Your body experiences significant changes during pregnancy, particularly your abdominal muscles, which stretch to make room for your little one.

To help cope with these changes, many moms-to-be follow a regular fitness routine that includes abdominal (aka core) strengthening exercises like planks, pelvic tilts, crunches, and situps.

Although a strong core can help you maintain a neutral spine, reduce muscle fatigue, and minimize back pain, specific exercises, including full situps, may cause more trouble than they’re worth (1).

Read on to learn whether situps are safe and recommended during pregnancy, understand how your abdominal muscles change during pregnancy, and get inspired by some core exercises to add to your routine.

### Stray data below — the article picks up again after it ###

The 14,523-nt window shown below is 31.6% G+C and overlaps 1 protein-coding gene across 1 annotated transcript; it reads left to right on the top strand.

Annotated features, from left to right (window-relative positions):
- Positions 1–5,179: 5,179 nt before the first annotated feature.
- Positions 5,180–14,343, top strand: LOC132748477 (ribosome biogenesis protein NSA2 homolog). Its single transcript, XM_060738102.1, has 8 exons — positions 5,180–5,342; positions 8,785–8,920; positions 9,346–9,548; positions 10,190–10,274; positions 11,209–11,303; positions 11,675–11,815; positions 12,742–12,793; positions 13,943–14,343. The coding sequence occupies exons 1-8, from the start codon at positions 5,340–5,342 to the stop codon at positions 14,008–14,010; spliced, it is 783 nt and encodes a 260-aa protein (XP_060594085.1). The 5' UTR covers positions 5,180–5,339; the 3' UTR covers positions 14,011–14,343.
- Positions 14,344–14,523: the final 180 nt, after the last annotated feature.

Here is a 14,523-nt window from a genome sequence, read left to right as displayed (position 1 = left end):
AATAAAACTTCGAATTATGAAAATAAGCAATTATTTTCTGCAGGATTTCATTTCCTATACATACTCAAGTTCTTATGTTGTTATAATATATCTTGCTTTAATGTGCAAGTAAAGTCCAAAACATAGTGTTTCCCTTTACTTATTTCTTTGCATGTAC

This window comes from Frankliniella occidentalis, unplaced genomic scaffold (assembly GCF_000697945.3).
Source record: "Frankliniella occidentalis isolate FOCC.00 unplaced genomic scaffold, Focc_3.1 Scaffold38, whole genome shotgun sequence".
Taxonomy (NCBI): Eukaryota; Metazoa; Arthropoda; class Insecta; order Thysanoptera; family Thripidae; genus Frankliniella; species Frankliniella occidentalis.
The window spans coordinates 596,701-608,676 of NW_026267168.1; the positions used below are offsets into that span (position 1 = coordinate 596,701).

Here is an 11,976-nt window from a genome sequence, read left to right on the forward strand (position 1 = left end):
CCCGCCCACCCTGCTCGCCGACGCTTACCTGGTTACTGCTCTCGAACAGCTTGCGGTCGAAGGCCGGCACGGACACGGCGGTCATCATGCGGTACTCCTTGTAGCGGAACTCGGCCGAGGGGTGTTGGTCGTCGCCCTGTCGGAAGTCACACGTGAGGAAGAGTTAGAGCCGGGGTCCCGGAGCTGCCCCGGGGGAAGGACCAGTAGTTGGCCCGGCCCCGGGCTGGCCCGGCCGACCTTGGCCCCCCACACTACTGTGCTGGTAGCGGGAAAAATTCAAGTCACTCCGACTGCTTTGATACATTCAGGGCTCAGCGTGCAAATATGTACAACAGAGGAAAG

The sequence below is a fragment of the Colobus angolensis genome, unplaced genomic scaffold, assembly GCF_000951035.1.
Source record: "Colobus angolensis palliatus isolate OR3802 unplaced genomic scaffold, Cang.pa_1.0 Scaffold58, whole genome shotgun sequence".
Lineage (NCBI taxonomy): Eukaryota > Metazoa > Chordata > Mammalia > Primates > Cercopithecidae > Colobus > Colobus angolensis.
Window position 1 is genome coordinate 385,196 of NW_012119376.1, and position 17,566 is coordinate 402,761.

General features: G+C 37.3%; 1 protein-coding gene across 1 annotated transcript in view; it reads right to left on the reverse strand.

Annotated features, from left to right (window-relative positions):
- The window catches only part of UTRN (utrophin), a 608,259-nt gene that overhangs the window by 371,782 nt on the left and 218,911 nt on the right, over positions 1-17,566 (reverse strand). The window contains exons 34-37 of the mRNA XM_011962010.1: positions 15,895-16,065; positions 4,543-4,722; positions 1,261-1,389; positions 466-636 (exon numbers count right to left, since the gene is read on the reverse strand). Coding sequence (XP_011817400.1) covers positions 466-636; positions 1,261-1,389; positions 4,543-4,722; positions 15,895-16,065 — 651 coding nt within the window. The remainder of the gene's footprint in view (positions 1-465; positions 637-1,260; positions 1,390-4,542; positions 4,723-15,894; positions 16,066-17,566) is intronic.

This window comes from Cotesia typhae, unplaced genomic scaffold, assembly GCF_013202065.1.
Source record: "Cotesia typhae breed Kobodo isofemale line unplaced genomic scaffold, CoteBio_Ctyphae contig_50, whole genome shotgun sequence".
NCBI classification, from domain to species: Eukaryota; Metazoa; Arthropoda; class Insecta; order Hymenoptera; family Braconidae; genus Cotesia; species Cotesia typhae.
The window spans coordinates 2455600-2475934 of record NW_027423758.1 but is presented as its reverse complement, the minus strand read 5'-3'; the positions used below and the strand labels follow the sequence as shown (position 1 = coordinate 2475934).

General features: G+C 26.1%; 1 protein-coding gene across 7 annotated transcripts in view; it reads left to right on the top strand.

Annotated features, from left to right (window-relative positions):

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Many moms-to-be worry that certain activities may hurt their baby. However, when it comes to situps, Dr. Vonne Jones, MD, FACOG, says this exercise won’t harm the baby.

“There’s essentially no risk to the baby because the amniotic fluid protects it in the uterus, and the uterus is also protected by an abdominal sheet, which is called the abdominal peritoneum,” she says.

So, if there’s no risk to the baby, why the hesitation to include situps in a pregnancy workout?

“There is some risk of increasing the outward pressure on the abs and the downward pressure on the pelvic floor with these exercises,” says Helene Darmanin PT, DPT, CSCS.

She explains that this pressure can worsen separation of the ab muscles (diastasis recti) and pelvic floor conditions such as prolapse and incontinence.

Plus, putting pressure on the inferior vena cava can cause problems. “Being supine and rounding the spine to perform a crunch or situp can increase pressure on the inferior vena cava, the main vein that returns blood to the heart from the lower body,” says Darmanin.

Darmanin says the body can interpret the pressure as high blood pressure and cause a sudden compensatory drop in blood pressure, which could decrease blood flow to your heart, brain, and fetus.